The emotional tenor of Lang’s life changed abruptly at age 10, when he was sent to Vienna to live with his father, a truck driver, and an unloving stepmother who made him wear ill-fitting suits that had belonged to her father. (Lang’s mother had died some years earlier.) It was the late Sixties, and Lang, with his country ways and formal dress, was utterly out of step with his peers. “It was kind of counterproductive to my teenage market value,” he says dryly. “That kind of restrainment sharpened my sense of independence to a heightened degree.”
He left home at 18 and, casting about for a direction, pretty much fell into fashion in Vienna, he recalls, when the T-shirt and pants he had made for himself were suddenly in demand by his friends. Soon he’d hired seamstresses, set up shop and made a splash in Paris with his brand of chic minimalism, which ran completely counter to the prevailing opulence of the time. (Think Christian Lacroix’s pouf dresses.) He was inspired as much by Vienna’s old-world culture as he was by the avant-garde circles in which he moved. He became close to painter Kurt Kocherscheidt and his wife, photographer Elfie Semotan, and credits the late Kocherscheidt with teaching him to accept the way he worked. “I was never so directly inspired by fashion,” Lang says. “It always came from somewhere else. Kurt gave me to understand that whichever way you approach things, that’s the only way to do it.”
Lang’s approach upended the established order the moment he relocated to New York in 1997: He showed men’s and women’s clothing together on the catwalk, mixed luxe and casual, posted his collection online way ahead of most designers, and in 1998 permanently changed the fashion calendar when he presented his spring collection before the European shows rather than after them. Everyone else followed suit. And by not turning up to the fashion industry’s Oscars—the Council of Fashion Designers of America awards—in 2000, the year he was nominated in three major categories, he created a mini scandal. “I’ve never been interested in the event when I’m the center of attention,” explains Lang, adding that he would not attend his opening in Hanover either. “I’d rather have my work just be there.”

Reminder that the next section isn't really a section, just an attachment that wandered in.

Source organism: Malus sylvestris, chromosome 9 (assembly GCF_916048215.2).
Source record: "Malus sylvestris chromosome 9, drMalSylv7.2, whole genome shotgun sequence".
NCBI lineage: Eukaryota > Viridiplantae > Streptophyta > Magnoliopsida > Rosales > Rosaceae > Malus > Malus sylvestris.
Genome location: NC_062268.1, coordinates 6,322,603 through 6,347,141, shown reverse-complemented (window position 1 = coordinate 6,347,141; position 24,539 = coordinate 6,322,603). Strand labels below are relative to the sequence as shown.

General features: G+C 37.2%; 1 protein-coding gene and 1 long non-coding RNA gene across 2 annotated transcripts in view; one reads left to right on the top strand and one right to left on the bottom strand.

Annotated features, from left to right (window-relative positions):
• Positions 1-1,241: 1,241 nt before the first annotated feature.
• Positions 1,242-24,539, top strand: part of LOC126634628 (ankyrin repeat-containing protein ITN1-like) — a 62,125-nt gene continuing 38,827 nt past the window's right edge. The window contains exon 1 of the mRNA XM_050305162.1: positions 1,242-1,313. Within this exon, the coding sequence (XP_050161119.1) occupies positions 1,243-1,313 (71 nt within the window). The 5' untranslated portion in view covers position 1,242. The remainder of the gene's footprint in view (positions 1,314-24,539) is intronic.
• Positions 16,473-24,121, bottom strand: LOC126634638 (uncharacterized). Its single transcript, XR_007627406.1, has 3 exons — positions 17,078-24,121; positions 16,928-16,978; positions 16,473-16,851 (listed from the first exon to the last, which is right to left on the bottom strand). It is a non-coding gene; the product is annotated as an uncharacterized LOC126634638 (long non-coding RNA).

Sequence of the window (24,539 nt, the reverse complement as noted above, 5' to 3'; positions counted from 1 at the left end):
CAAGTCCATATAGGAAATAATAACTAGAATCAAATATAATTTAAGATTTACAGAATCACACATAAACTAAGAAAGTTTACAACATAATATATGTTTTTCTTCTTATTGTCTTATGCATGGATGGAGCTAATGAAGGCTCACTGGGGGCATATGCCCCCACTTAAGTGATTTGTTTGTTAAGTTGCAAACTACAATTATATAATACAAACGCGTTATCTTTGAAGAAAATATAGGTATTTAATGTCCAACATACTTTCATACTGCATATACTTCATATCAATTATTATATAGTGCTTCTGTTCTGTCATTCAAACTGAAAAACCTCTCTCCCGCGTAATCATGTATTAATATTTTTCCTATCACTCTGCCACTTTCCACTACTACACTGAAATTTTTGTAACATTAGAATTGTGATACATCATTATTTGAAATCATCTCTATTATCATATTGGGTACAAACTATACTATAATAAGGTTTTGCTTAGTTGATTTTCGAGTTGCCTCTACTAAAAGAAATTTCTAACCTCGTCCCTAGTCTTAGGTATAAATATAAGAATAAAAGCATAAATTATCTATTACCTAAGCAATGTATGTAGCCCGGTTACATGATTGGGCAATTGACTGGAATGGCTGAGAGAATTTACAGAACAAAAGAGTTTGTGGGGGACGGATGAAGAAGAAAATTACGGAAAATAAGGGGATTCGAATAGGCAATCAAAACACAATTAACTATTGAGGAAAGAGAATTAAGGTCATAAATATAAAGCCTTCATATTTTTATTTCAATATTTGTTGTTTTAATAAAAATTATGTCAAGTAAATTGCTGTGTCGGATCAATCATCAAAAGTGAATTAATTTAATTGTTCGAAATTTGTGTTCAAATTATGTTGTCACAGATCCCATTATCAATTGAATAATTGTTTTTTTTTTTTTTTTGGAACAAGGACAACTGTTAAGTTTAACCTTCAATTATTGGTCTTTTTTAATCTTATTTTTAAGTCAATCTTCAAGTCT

Lang’s first exhibition comes at a moment when teaming with a contemporary artist has become de rigueur for most fashion designers and when museums display and sell their handbags. But in 1996, when Lang first collaborated with Holzer on an exhibit for the Florence Biennale, whose focus was the marriage of art and fashion, there was little crossover between the two camps. They wanted to see how a designer and an artist could truly interact, “not be silly,” as Lang puts it, by having one of them make clothes and the other an artwork “which doesn’t mean anything.” They came up with I Smell You on My Clothes, a Proustian rumination on how the personal aromas left behind on clothing summon memories of the one who wore them. Lang created the scent for the room—a blend of “clean shirts, dirty linen, sweat and sperm,” says Holzer, who made two LED installations that hung from the ceiling, pulsing such poetic messages as YOU ARE THE ONE; YOU ARE THE ONE WHO DID THIS TO ME; YOU ARE MY OWN. The same text showed up in the Holzer works Lang later displayed in his clothing stores and perfumery, in which he also exhibited sculptures by Bourgeois.
Lang’s print ad campaigns were likewise prescient: Rather than use images of himself or his clothes, as most designers did, he used Bruce Weber’s portrait of a then 85-year-old Bourgeois, as well as a number of photographs from the Mapplethorpe archive, including a sculptural assemblage of hearts and daggers and a 1982 photo of Bourgeois with her latex sculpture of a phallus tucked under her arm, each of them “personal angles of American beauty and a way of life,” he says. “I never saw it as advertising. It was just another dimension of the work.” Either way, his association with the art world gave him a kind of high-minded clout rarely extended to fashion designers. In 1998 he collaborated with Bourgeois and Holzer on an exhibition for the Vienna Kunsthalle. (His contribution, a video of his runway shows projected onto a large mirror, invited the viewer to be both participant and spectator and is included in the Hanover exhibition.) Later Lang teamed with Bourgeois to design T-shirts and scarves. He even used two songs she’d recorded in the soundtrack for his fall 2003 presentation.
Lang still follows the fashion world, but “in a completely generous way,” giving it no more importance, he says, than politics or news or even artmaking. Fittingly, the title of his exhibition is “Alles Gleich Schwer,” which translates to “All has equal weight.” “Fashion has an impact on our lives in terms of what we want to reveal or not, how we want to define ourselves,” he says. “It’s just one of the ingredients I’m interested in.” But it’s no longer his métier. Instead, he’s immersed himself in a yearlong art project for the Deste Foundation, created by Dakis Joannou, one of the world’s most active collectors of contemporary art, and he is continuing to add to surrogate skins for a 2009 show in New York and London, at galleries yet to be announced. “My body of work in fashion will always stand on its own and will not go away—or it will go away—it doesn’t matter,” Lang says. “Eventually you collect a body of work that really defines you.” He pauses for a moment, looking for a way to simplify: “It’s never a one-night stand.”